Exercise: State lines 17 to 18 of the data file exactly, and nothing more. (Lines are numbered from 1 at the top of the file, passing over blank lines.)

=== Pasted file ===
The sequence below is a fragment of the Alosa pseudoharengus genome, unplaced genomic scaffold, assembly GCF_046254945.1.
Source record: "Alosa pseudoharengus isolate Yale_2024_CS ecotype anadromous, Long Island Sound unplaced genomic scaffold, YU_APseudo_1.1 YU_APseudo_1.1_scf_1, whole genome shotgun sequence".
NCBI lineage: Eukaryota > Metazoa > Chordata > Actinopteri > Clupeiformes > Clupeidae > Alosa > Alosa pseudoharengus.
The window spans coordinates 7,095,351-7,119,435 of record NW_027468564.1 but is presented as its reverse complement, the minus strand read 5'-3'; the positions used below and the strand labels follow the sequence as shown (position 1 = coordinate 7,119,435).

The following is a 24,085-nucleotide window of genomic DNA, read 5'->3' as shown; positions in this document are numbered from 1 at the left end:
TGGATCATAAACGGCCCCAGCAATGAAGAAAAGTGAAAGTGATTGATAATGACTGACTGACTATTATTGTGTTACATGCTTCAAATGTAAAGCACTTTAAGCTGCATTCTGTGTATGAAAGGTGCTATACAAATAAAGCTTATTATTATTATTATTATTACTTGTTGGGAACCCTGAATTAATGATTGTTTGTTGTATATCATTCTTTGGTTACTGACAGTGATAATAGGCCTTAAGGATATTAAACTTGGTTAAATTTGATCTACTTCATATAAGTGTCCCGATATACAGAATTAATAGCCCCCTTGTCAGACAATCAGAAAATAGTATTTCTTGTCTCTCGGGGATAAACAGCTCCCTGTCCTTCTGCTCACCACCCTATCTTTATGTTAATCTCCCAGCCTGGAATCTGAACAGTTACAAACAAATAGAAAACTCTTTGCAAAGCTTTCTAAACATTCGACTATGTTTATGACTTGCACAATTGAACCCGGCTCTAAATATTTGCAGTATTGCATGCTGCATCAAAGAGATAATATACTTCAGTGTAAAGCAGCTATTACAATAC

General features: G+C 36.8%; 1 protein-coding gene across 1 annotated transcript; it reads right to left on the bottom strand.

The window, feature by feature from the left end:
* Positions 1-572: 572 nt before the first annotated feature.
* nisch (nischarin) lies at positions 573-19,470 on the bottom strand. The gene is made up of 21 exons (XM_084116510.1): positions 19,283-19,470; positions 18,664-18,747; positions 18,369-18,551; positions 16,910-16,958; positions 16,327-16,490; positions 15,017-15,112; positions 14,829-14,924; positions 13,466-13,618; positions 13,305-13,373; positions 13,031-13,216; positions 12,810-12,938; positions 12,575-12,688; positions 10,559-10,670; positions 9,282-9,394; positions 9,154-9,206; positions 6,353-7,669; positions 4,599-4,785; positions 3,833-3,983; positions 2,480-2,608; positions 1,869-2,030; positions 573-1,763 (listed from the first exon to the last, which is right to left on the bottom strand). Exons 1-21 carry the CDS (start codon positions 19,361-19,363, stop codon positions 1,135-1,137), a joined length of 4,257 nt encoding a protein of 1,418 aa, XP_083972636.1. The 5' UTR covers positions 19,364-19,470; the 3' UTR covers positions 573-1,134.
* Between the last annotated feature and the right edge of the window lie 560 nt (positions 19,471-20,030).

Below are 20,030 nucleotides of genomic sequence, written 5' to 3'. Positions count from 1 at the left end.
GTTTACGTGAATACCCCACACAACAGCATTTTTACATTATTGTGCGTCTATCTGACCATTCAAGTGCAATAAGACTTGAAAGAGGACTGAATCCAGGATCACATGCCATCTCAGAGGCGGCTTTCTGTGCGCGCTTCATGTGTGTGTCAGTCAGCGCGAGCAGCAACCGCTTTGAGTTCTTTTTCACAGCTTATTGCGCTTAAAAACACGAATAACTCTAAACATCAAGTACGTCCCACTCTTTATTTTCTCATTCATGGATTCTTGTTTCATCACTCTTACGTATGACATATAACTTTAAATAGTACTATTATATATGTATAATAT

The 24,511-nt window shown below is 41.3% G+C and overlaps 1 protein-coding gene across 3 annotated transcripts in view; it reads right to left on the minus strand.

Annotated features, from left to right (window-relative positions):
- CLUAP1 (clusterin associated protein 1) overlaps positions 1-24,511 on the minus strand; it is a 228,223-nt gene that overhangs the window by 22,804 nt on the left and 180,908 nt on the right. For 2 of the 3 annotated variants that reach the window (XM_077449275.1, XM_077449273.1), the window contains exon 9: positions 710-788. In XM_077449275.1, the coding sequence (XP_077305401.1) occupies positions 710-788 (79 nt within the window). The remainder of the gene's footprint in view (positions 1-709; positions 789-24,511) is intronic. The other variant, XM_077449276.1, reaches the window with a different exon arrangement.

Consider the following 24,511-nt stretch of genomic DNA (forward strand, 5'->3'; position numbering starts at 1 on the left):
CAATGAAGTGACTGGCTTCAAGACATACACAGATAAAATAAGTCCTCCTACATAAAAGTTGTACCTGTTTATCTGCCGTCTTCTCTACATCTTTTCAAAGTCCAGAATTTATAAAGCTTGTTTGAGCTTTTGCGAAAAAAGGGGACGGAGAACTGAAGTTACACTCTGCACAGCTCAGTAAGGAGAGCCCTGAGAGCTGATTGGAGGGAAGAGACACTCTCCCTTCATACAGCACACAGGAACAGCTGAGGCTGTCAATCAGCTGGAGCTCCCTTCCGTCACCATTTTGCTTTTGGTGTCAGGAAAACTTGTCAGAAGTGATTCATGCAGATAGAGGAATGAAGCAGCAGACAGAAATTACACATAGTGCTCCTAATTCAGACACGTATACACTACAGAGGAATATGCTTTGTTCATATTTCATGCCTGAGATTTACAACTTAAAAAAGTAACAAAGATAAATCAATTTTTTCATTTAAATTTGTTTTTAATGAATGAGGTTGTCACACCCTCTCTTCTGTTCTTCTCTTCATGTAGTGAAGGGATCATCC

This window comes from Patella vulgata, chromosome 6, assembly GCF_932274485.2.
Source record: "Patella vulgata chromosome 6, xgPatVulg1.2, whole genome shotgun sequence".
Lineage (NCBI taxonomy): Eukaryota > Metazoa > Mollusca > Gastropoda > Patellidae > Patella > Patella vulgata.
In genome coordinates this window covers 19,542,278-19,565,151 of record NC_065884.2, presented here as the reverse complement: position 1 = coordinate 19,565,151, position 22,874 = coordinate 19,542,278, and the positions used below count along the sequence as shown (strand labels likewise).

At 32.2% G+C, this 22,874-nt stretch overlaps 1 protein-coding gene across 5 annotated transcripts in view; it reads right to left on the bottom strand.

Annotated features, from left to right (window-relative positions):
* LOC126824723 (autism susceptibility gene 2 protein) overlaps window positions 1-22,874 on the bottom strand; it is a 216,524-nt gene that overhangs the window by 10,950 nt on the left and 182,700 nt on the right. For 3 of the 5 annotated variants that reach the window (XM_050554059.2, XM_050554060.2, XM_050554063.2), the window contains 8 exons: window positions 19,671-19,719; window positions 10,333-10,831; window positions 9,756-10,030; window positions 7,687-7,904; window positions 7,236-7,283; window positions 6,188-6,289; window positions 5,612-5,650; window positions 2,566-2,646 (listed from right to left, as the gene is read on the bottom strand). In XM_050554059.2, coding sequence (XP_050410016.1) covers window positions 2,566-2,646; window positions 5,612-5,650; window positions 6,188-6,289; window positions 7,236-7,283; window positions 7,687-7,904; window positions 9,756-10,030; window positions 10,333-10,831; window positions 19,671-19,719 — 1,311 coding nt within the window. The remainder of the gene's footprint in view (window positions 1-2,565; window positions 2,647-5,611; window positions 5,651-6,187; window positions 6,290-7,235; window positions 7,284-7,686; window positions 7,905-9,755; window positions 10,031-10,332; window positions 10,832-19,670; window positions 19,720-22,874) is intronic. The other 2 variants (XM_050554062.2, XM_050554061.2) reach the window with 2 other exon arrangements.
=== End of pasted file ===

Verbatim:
Consider the following 24,511-nt stretch of genomic DNA (forward strand, 5'->3'; position numbering starts at 1 on the left):
CAATGAAGTGACTGGCTTCAAGACATACACAGATAAAATAAGTCCTCCTACATAAAAGTTGTACCTGTTTATCTGCCGTCTTCTCTACATCTTTTCAAAGTCCAGAATTTATAAAGCTTGTTTGAGCTTTTGCGAAAAAAGGGGACGGAGAACTGAAGTTACACTCTGCACAGCTCAGTAAGGAGAGCCCTGAGAGCTGATTGGAGGGAAGAGACACTCTCCCTTCATACAGCACACAGGAACAGCTGAGGCTGTCAATCAGCTGGAGCTCCCTTCCGTCACCATTTTGCTTTTGGTGTCAGGAAAACTTGTCAGAAGTGATTCATGCAGATAGAGGAATGAAGCAGCAGACAGAAATTACACATAGTGCTCCTAATTCAGACACGTATACACTACAGAGGAATATGCTTTGTTCATATTTCATGCCTGAGATTTACAACTTAAAAAAGTAACAAAGATAAATCAATTTTTTCATTTAAATTTGTTTTTAATGAATGAGGTTGTCACACCCTCTCTTCTGTTCTTCTCTTCATGTAGTGAAGGGATCATCC